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Kim Jong Il Said to be Planning Trip to China

North Korean leader Kim Jong Il is likely to visit China later this month, Japan’s Mainichi newspaper reported today.

According to the Japanese paper, Kim will meet with Chinese President Hu Jintao to discuss aid issues and the North Korean nuclear program. Kim’s last trip abroad took place four years ago when he visited China in January of 2006.

China remains North Korea’s biggest ally and has helped buffer the regime form increasing pressure by the United States, Japan and South Korea to return to the negotiating table over nuclear disarmament talks. In 2008, China accounted for 73 percent of North Korea’s international commerce, according to figures from the Korea Trade- Investment Promotion Agency in Seoul.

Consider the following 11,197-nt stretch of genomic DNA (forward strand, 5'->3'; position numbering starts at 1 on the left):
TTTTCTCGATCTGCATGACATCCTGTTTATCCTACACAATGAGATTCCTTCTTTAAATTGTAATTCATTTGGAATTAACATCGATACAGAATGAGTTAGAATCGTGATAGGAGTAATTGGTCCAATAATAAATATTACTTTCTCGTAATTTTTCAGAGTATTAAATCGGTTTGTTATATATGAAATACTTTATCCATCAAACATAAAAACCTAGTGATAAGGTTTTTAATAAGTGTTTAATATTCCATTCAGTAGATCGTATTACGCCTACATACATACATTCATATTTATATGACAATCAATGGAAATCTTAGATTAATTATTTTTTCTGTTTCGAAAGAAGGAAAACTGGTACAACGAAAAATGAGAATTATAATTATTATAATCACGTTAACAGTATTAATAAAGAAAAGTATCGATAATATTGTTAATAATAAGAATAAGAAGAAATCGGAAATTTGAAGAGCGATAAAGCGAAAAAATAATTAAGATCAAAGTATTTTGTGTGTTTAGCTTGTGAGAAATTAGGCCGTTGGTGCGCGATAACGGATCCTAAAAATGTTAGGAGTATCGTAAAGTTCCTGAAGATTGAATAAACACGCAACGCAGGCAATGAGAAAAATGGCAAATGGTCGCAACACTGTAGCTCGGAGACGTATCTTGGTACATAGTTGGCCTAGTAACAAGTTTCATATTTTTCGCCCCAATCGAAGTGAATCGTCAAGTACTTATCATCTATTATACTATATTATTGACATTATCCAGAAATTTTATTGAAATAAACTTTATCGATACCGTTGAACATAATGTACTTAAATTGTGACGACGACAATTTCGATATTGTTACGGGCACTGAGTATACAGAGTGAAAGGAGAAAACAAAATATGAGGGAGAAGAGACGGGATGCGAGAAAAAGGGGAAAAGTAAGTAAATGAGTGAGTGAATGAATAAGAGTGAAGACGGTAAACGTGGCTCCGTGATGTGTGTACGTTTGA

Continuing UN sanctions imposed after a second nuclear test last May have now really begun to affect the economy and weaken the North Korean government’s ability to feed its people, especially following a disastrous currency reevaluation last November that triggered rapid inflation and food shortages.

North Korea recently marked Kim’s 68th birthday on February 16, celebrating with mass celebrations and dance shows. While the mood was appropriately jubilant – Kim was described as “the most outstanding political elder and peerlessly brilliant commander of the present era” – the fragile state of the North Korean economy and Kim’s own health issues have heightened anxiety among analysts over the country’s future.

This fragile state has lead most experts to suspect North Korea will return to the six party talks soon. “Kim’s China visit, which is highly likely, heightens the prospects of the disarmament talks resuming,” Park Joon Young, a professor of international relations at Ewha Womans University told Bloomberg News.

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